Large engines are taxed heavily in Japan, a crowded country that offers few opportunities for speed, so don't look for a 500-horsepower Lexus anytime soon. But that doesn't mean Japanese powerplants don't pack a punch. In fact, Japan exports the engine that produces the most power for its displacement: The Honda S2000's 2.0-liter 4-cylinder makes a remarkable 240 hp without supercharging or turbocharging. It simply spins faster. Jeremy Hall, a principal engineer in Honda's engine design department, notes that the S2000's power peaks at 8,300 rpm, and the engine has a race-inspired 9,000-rpm redline. The key is meticulous engineering and production-the stress on an engine at 9,000 rpm, he says, is double that at 8,000.
Like the Porsche GT2, the S2000 uses variable valve lift and timing to augment torque across the rpm range. By contrast, a conventional fixed cam has a useful range of only about 3,000 rpm. "If you were to drive only with high-rpm valve timing," Hall says, "low-end torque would drop off." Without low-end torque, the S2000 might do fine on the racetrack but stumble during everyday driving. So variable valve timing effectively gives the S2000 two engines in one.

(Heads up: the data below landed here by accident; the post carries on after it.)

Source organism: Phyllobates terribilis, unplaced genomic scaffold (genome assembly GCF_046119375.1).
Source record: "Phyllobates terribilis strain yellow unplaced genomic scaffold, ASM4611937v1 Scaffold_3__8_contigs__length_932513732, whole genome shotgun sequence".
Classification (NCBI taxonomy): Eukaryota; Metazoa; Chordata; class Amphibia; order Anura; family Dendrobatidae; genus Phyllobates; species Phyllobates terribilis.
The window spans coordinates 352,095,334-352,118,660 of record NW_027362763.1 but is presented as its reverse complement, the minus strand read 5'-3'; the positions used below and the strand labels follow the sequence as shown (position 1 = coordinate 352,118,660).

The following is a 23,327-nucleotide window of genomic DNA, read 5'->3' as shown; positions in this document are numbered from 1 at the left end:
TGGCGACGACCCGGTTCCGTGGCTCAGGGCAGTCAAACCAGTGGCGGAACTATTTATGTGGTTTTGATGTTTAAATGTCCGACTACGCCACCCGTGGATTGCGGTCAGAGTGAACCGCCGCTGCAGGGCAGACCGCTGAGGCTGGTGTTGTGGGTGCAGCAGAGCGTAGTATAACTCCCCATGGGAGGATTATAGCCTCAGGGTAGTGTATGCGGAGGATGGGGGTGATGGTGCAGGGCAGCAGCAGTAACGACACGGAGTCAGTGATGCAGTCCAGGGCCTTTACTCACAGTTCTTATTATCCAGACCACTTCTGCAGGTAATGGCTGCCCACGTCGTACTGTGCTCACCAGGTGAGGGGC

Five amazing, clean technologies that will set us free, in this month's energy-focused issue. Also: how to build a better bomb detector, the robotic toys that are raising your children, a human catapult, the world's smallest arcade, and much more.